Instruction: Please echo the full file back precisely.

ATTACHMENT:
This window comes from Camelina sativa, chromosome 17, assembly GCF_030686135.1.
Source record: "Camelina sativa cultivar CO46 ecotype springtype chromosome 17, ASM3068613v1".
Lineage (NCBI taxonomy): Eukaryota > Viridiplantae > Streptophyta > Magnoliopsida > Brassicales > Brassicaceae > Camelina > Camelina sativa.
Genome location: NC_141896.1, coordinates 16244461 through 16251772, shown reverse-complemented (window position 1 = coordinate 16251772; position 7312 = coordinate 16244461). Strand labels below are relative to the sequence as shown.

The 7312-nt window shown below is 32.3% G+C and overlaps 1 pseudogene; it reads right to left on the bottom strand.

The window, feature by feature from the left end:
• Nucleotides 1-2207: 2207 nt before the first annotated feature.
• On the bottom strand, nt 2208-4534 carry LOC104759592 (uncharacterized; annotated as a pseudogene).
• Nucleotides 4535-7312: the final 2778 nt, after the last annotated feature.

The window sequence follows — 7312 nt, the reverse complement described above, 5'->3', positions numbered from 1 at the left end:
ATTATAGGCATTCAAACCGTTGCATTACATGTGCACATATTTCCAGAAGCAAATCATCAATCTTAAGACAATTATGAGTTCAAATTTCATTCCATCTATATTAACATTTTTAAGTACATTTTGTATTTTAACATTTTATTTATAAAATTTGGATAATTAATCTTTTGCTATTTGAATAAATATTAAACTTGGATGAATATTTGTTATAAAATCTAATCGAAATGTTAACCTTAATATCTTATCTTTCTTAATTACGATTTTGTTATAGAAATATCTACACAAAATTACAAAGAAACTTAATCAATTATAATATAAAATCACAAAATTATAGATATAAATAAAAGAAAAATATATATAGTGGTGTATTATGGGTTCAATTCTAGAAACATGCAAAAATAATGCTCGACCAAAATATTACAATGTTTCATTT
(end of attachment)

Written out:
This window comes from Camelina sativa, chromosome 17, assembly GCF_030686135.1.
Source record: "Camelina sativa cultivar CO46 ecotype springtype chromosome 17, ASM3068613v1".
Lineage (NCBI taxonomy): Eukaryota > Viridiplantae > Streptophyta > Magnoliopsida > Brassicales > Brassicaceae > Camelina > Camelina sativa.
Genome location: NC_141896.1, coordinates 16244461 through 16251772, shown reverse-complemented (window position 1 = coordinate 16251772; position 7312 = coordinate 16244461). Strand labels below are relative to the sequence as shown.

The 7312-nt window shown below is 32.3% G+C and overlaps 1 pseudogene; it reads right to left on the bottom strand.

The window, feature by feature from the left end:
• Nucleotides 1-2207: 2207 nt before the first annotated feature.
• On the bottom strand, nt 2208-4534 carry LOC104759592 (uncharacterized; annotated as a pseudogene).
• Nucleotides 4535-7312: the final 2778 nt, after the last annotated feature.

The window sequence follows — 7312 nt, the reverse complement described above, 5'->3', positions numbered from 1 at the left end:
ATTATAGGCATTCAAACCGTTGCATTACATGTGCACATATTTCCAGAAGCAAATCATCAATCTTAAGACAATTATGAGTTCAAATTTCATTCCATCTATATTAACATTTTTAAGTACATTTTGTATTTTAACATTTTATTTATAAAATTTGGATAATTAATCTTTTGCTATTTGAATAAATATTAAACTTGGATGAATATTTGTTATAAAATCTAATCGAAATGTTAACCTTAATATCTTATCTTTCTTAATTACGATTTTGTTATAGAAATATCTACACAAAATTACAAAGAAACTTAATCAATTATAATATAAAATCACAAAATTATAGATATAAATAAAAGAAAAATATATATAGTGGTGTATTATGGGTTCAATTCTAGAAACATGCAAAAATAATGCTCGACCAAAATATTACAATGTTTCATTT